Soil compaction

Healthy soils mean healthy plants with fewer pest and disease issues.

It’s not always obvious that soil is compacted, but compaction can have a negative effect on how plants grow.

Soil is made up of particles of sand, silt and clay. Healthy soil also contains organic matter, and diverse microbial and insect life. As important are the tiny air spaces between the soil particles called pores. Air pores make up as much as half of the volume of healthy soil. These pores allow air and water to move through the soil.

Compacted soil is dense, with few to no air pores. Compacted soil holds very little water and has less biological life. Root growth is restricted and plants are unable to take up air, water and nutrients.

Symptoms of compaction

  • Plants show drought symptoms like wilting or dying leaves, even if the soil seems wet.
  • Plants are slow to grow.
  • Plants have nutrient deficiencies. The most common is iron chlorosis which causes leaves to yellow but the veins remain green.

How does soil become compacted?

  • Foot traffic. Ever notice that nothing grows on a path that people or animals use regularly?
  • Vehicle traffic: bikes, strollers, cars, etc.
  • Construction machinery like graders and backhoes. Often seen where there is infill or new housing construction.
  • Storing heavy objects like building materials, firewood, or equipment - even temporarily storing something heavy can compact the soil it is resting upon.
  • Sidewalks and driveways – soil underneath these areas are compacted making it impossible for roots to grow.
  • Rototilling pulverizes soil and destroys how well soil holds together. Over time soil becomes thin, has a hard crust and will compact at lower levels.
  • Mixing sand into clay soil to loosen it has the opposite effect: this can make your soil like concrete.
  • All of these activities cause worse compaction when soil is wet.

What can I do about compacted soil?

Restoration is possible but it is a slow process that works best on mildly compacted soil. If your soil is hard as rock, it may be better to remove 15 to 30 centimetres (6 to 12 inches) and replace with new topsoil and top with mulch. Use your best judgement. Otherwise, here is what to do:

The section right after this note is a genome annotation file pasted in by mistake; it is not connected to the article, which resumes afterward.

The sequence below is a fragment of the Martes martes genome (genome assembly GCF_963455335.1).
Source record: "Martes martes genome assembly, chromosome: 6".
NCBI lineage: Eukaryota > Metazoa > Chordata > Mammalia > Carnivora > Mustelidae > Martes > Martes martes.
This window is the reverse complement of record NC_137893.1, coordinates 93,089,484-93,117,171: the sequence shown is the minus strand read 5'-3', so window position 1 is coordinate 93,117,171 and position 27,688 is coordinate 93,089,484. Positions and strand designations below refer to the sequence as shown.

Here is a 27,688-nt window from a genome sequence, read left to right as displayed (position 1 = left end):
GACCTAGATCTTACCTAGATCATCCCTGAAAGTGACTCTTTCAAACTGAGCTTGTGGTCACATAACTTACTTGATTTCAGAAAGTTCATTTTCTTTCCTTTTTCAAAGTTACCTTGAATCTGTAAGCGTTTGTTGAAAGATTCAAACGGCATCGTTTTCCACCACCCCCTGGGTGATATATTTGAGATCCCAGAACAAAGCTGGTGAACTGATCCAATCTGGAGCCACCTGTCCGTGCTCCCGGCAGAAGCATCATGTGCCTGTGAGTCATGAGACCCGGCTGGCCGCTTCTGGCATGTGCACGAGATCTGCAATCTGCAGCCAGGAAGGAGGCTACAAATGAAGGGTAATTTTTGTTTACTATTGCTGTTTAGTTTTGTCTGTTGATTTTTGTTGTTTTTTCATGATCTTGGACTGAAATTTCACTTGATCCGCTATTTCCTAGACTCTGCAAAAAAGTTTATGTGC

• Apply 12 centimetre (5 inch) layer of mulch around trees and shrubs, and on to exposed soil in garden and vegetable beds. 
  • Apply less water in compacted areas because of reduced water holding capacity. Water will run off.

Trees and shrubs:

  • The root systems of trees extend far beyond the drip-line. Avoid planting trees close to sidewalks or driveways, or choose smaller specimens like dwarf varieties.

Vegetable beds and gardens:

  • Stop rototilling. Instead, make paths in vegetable gardens permanent and mulch exposed soil.
  • Plant a cover crop like annual ryegrass, winter rye or winter wheat. The roots will help to loosen the soil. Mow instead of pulling out the cover crop at the end of the season, allowing the roots to break down naturally. The stubble will help to trap snow.


  • Consider installing permanent sidewalks on top of well-worn paths.
  • Remove thatch in excess of 2.5 centimetres (1 inch). Aerate lawn by removing plugs of soil. Leave plugs on lawn.
  • Use a mulching mower. Set blade to the highest setting. Leave clippings on the lawn as mulch.
  • If you need to re-seed, apply a new layer of topsoil first.